Tuesday, April 30, 2013

Top 5 Most Popular Posts of April

It's that time of month again - time for a recap of my top 5 most popular posts of April!  Once again, the top 5 are dominated by several of the usual favourites.  However, spot number 5 is a newcomer!  I'm happy to see that I have several pieces of content that are so routinely visited, but I also am very pleased to see new posts crack the top 5 as well from time to time.  If you missed these stories when they were originally posted, now is a great time to catch up on what so many people think are some of the best!

Before you take a look at these, please allow me to invite you to check out my recent series on Differentiation.  You can find an introduction to derivatives and differential calculus here, and then follow-up posts on an elementary differentiation technique and the power rule.
  1. Stretching and Compressing Graphs.  Long live the king!  This is far and away one of my most popular posts, ever since its original posting nearly 6 years ago!  Pay it a visit to see what everyone is talking about.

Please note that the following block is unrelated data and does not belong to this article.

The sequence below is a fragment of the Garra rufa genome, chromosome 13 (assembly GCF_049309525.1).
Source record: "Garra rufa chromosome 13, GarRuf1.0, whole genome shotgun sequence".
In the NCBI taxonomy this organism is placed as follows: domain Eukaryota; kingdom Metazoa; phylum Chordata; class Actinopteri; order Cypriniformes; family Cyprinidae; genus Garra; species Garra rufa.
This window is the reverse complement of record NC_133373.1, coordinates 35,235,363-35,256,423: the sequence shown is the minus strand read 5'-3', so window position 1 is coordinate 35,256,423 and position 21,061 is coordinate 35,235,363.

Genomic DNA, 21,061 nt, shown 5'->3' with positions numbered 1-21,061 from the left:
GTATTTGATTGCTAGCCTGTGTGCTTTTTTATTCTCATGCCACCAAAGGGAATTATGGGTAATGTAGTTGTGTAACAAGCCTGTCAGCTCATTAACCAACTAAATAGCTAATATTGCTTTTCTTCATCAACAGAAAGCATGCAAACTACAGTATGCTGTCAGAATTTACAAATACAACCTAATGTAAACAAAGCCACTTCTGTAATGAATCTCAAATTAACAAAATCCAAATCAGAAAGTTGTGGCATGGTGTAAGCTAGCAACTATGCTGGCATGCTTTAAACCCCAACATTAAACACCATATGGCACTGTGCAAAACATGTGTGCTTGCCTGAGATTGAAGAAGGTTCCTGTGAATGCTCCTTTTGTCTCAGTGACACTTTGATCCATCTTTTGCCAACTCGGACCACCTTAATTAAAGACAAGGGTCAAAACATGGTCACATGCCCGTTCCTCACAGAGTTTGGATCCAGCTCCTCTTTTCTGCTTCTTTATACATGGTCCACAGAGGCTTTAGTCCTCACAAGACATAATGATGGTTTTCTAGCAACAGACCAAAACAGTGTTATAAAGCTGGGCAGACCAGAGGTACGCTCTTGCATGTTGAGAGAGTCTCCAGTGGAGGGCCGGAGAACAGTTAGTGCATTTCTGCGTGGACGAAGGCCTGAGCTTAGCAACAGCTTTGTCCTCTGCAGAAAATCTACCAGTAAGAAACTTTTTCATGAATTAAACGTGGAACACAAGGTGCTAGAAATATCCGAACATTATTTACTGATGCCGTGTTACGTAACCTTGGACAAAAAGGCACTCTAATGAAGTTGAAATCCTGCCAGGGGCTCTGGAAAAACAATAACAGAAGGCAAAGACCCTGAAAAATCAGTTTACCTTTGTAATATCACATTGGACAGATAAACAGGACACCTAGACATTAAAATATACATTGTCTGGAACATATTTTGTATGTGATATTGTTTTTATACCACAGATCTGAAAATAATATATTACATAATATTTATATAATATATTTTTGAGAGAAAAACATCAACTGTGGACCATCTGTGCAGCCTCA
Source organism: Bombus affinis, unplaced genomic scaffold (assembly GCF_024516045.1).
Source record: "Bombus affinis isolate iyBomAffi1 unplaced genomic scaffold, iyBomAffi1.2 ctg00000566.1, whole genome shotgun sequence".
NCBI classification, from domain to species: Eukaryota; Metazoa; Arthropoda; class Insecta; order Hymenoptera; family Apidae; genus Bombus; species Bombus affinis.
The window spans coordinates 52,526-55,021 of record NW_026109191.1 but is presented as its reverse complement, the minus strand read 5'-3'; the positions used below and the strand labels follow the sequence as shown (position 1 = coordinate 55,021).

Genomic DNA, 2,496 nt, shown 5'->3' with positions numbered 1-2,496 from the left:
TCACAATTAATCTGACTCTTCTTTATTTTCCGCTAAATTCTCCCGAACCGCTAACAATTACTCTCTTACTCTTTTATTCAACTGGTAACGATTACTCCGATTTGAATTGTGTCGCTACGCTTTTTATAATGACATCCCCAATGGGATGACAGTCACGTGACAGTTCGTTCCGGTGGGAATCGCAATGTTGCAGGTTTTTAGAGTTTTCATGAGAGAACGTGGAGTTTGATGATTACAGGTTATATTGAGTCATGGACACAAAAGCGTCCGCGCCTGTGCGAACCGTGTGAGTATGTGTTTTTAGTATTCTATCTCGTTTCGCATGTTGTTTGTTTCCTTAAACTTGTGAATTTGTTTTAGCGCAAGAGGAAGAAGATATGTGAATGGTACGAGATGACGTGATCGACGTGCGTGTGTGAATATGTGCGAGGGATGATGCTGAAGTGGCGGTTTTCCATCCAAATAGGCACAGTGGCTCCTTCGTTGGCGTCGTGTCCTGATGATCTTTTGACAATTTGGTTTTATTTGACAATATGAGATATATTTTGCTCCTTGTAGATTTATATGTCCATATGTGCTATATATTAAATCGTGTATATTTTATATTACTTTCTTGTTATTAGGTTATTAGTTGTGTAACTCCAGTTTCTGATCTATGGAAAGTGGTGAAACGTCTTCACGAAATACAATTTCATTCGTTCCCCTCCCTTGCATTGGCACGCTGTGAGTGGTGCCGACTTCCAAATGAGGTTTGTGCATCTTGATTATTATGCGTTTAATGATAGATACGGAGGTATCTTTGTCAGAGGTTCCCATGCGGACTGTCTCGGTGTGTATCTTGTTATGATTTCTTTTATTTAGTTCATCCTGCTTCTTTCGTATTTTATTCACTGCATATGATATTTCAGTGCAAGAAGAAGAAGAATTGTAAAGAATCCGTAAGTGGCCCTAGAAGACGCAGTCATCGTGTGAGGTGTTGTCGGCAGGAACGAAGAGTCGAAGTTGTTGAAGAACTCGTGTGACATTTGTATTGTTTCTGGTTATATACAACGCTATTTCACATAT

2. Converting Point-Slope Form to Standard Form.  Another popular post, explaining how to go about converting your equation from point-slope to into standard form.  Along with slope-intercept form, these are the most common ways of expressing equations easily so that they can be graphed, so it's essential to understand how to convert between them.

  3. Which Measure of Central Tendency to Use? Mode, Mean, or Median?  Do you know the differences between these three measures of "center?"  Where would you use a mean, and when would it be most appropriate to use median or mode.  Read my post to get some tips to help you choose the best method!

  4. Special Angles in Trigonometry.  If you memorize - or better yet, understand - what these special angles are and how you can find them, then they will make working with triangles in trigonometry a lot easier!

  5. Graphing - Parallel and Perpendicular Lines.  Graphing parallel or perpendicular lines is a very common task in learning mathematics.  In this post, I explain just what these terms mean, and specifically answer the question of how to determine if two lines are exactly perpendicular or not.
To find more great explanations and discussions of math concepts on my site, browse the Math Concepts Explained table of contents.  Alternately, you can enter your topic of interest in the search bar at the top of every page.

If you enjoy Math Concepts Explained, I invite you to join the many other students, teachers, and math enthusiasts who follow my site:
Thanks to all of my visitors for your support!

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